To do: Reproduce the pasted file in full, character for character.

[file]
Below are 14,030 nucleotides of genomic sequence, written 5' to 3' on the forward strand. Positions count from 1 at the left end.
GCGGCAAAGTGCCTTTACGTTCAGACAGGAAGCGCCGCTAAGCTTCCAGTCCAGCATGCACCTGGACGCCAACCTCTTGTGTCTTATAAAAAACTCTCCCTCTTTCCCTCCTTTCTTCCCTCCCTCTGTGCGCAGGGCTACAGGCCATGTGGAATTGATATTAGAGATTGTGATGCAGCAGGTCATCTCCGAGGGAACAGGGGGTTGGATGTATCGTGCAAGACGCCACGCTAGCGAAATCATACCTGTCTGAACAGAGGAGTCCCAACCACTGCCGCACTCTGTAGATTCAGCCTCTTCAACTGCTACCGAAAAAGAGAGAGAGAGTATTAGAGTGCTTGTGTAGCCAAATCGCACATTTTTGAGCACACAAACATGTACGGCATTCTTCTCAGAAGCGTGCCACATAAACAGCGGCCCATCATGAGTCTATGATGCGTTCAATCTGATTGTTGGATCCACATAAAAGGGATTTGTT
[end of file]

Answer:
Below are 14,030 nucleotides of genomic sequence, written 5' to 3' on the forward strand. Positions count from 1 at the left end.
GCGGCAAAGTGCCTTTACGTTCAGACAGGAAGCGCCGCTAAGCTTCCAGTCCAGCATGCACCTGGACGCCAACCTCTTGTGTCTTATAAAAAACTCTCCCTCTTTCCCTCCTTTCTTCCCTCCCTCTGTGCGCAGGGCTACAGGCCATGTGGAATTGATATTAGAGATTGTGATGCAGCAGGTCATCTCCGAGGGAACAGGGGGTTGGATGTATCGTGCAAGACGCCACGCTAGCGAAATCATACCTGTCTGAACAGAGGAGTCCCAACCACTGCCGCACTCTGTAGATTCAGCCTCTTCAACTGCTACCGAAAAAGAGAGAGAGAGTATTAGAGTGCTTGTGTAGCCAAATCGCACATTTTTGAGCACACAAACATGTACGGCATTCTTCTCAGAAGCGTGCCACATAAACAGCGGCCCATCATGAGTCTATGATGCGTTCAATCTGATTGTTGGATCCACATAAAAGGGATTTGTT